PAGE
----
The CEO of a startup that planned to deliver babies in space says that it's suspending operations over ‘serious ethical, safety, and medical concerns'

Baby

  • SpaceLife Origin, a Netherlands-based startup that planned to conceive and deliver babies in space, is suspending operations over “serious ethical, safety, and medical concerns,” according to a statement posted on the startup’s website by CEO Kees Mulder on June 20.
  • SpaceLife Origin announced its plan to conceive and deliver babies in space in October through three distinct “missions” but was met with concerns from medical experts, according to a report from The Verge.
  • Mulder told The Verge that he is planning on pursuing litigation but wouldn’t clarify against whom. He had cut ties with SpaceLife Origin cofounder Egbert Edelbroek.
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SpaceLife Origin is pulling out of its plans to help people conceive and deliver babies in space.

The Netherlands-based startup made headlines in October with the lofty goal of becoming the first company to “make human reproduction in space safely possible.” But according to a statement posted by CEO Kees Mulder on the company’s website in June, there were “serious ethical, safety, and medical concerns” that have caused him to suspend the two missions planning to safely conceive and deliver babies in space.

The statement also stated that Mulder had ended his relationship with SpaceLife Origin cofounder Egbert Edelbroek “due to a serious and unrepairable breach of trust.” Mulder declined to clarify the nature of this alleged breach of trust to The Verge. Neither Mulder nor Edelbroek could be reached for comment.

The statement has replaced all other content on SpaceLife Origin’s website and is also posted on Mulder’s LinkedIn profile.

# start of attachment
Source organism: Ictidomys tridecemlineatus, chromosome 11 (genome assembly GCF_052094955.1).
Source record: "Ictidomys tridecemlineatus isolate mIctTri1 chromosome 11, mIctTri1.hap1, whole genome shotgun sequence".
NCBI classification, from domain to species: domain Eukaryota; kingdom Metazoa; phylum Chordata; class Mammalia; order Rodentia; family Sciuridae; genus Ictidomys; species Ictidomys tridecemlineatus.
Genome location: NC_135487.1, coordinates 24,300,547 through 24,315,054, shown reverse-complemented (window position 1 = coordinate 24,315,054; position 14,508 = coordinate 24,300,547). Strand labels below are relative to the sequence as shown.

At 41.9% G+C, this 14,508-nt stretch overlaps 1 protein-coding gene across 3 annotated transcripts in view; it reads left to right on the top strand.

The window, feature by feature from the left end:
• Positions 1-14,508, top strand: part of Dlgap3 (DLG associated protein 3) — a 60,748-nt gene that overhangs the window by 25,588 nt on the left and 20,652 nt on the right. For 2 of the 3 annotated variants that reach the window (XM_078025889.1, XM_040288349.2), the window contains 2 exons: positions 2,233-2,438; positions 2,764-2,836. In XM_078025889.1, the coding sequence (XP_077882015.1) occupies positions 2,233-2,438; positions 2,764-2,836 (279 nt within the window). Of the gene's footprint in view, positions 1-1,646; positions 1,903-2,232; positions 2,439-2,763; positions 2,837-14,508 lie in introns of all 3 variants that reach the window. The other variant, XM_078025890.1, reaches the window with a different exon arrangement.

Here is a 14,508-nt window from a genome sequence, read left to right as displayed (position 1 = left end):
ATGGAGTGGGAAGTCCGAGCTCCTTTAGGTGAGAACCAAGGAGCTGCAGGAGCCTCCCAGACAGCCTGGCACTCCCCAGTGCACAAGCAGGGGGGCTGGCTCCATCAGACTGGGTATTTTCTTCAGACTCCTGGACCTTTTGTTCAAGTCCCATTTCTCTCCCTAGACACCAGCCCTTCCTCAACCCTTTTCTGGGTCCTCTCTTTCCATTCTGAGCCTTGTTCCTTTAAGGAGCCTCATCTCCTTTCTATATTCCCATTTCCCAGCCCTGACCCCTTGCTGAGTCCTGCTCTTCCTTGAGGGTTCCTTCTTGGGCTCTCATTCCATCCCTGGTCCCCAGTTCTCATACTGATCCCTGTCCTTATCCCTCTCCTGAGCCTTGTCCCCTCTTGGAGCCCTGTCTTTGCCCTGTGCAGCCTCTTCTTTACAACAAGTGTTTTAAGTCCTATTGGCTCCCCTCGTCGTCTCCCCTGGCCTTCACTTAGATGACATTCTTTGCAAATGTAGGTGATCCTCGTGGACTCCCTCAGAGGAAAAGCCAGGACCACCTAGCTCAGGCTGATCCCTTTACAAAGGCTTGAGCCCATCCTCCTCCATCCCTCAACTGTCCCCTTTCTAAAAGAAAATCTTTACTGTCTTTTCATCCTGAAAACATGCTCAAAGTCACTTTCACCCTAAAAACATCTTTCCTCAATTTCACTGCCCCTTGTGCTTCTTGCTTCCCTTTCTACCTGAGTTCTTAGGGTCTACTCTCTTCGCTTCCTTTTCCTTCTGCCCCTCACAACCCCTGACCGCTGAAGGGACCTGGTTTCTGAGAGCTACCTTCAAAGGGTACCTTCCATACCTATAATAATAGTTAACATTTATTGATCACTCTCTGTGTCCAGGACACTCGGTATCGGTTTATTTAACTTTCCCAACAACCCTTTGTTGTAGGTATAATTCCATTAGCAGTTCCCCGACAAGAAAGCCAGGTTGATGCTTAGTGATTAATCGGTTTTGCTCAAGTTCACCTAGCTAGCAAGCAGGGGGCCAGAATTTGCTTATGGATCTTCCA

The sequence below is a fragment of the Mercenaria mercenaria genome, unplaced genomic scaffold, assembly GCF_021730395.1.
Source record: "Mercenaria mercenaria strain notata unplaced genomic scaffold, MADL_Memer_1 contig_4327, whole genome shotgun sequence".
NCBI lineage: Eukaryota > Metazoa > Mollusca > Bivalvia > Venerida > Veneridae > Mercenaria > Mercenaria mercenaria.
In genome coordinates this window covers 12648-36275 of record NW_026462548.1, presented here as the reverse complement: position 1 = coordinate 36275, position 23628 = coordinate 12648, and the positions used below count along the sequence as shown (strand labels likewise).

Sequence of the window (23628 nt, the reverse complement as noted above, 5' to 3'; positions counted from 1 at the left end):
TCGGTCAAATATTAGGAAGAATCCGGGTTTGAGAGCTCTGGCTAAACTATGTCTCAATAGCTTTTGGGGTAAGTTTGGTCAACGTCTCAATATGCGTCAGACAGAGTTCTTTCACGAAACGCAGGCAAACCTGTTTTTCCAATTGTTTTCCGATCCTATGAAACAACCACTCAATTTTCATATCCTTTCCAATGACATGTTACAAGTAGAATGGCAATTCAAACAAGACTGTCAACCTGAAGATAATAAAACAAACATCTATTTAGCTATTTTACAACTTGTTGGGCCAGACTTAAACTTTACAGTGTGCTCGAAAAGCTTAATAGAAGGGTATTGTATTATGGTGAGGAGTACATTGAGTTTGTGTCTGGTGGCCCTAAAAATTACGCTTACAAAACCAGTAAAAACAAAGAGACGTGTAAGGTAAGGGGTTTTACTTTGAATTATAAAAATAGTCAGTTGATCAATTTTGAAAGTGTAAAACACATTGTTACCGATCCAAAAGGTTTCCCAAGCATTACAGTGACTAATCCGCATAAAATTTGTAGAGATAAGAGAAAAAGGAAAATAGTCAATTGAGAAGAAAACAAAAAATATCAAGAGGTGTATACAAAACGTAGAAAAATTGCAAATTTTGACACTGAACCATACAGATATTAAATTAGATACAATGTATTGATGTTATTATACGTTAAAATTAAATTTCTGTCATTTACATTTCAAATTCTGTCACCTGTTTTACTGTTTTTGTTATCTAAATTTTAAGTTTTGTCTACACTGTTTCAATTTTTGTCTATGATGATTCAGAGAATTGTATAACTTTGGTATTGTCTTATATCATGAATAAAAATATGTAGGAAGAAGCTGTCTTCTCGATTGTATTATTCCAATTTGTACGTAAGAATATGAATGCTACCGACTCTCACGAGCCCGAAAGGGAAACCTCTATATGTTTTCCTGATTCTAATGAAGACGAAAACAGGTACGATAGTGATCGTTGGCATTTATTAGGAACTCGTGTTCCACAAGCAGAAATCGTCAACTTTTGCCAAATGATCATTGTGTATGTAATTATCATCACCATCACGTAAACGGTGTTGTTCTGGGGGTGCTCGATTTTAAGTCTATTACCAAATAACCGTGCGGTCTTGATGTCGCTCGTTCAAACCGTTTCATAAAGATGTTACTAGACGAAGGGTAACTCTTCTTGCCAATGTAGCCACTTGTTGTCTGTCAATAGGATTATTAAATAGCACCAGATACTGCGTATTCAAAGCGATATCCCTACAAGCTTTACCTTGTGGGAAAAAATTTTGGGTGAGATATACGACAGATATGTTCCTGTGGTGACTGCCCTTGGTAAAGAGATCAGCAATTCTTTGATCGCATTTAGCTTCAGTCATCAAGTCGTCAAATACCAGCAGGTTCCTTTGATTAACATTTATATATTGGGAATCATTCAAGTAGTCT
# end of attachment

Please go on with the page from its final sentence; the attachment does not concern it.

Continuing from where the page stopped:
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As announced in October, SpaceLife Origin was planning three distinct missions to execute three successful stages of human reproduction in space.

The first, called Mission Ark, would involve sending clients’ sperm and eggs into low earth orbit inside of a small satellite for $30,000 and $125,000 per test tube, according to the Verge report. Mission Ark was supposed to begin operations in 2020, and Mulder’s statement doesn’t specifically say that it is cancelled. 

The second mission was called Mission Lotus and would see reproductive cells sent into orbit for fertilization in a specialized incubator for four days before returning to earth for implantation. Operations were reportedly scheduled to begin in 2021 and run between $250,000 and $5 million per customer, but Mulder says that this mission is suspended. 

The third, also now scrubbed, would have been called Mission Cradle and would involve sending a pregnant woman into space to deliver her baby with the assistance of a medical team, and was scheduled to launch in 2024.

Mission Lotus and Mission Cradle were of particular concern to medical experts when announced in October, as the Atlantic reported at the time. Now, it seems, some of those concerns may have contributed to the decision for SpaceLife Origin to scale back its plans. 

“‘Better safe than sorry’ so I need to distance myself from these missions,” Mulder wrote of the two now-suspended missions in his statement.

Mulder’s LinkedIn profile indicates that he plans to pursue new “space related plans.” He told the Verge: “Stay tuned but NOT pregnant women or baby’s [sic] due to reasons given.”

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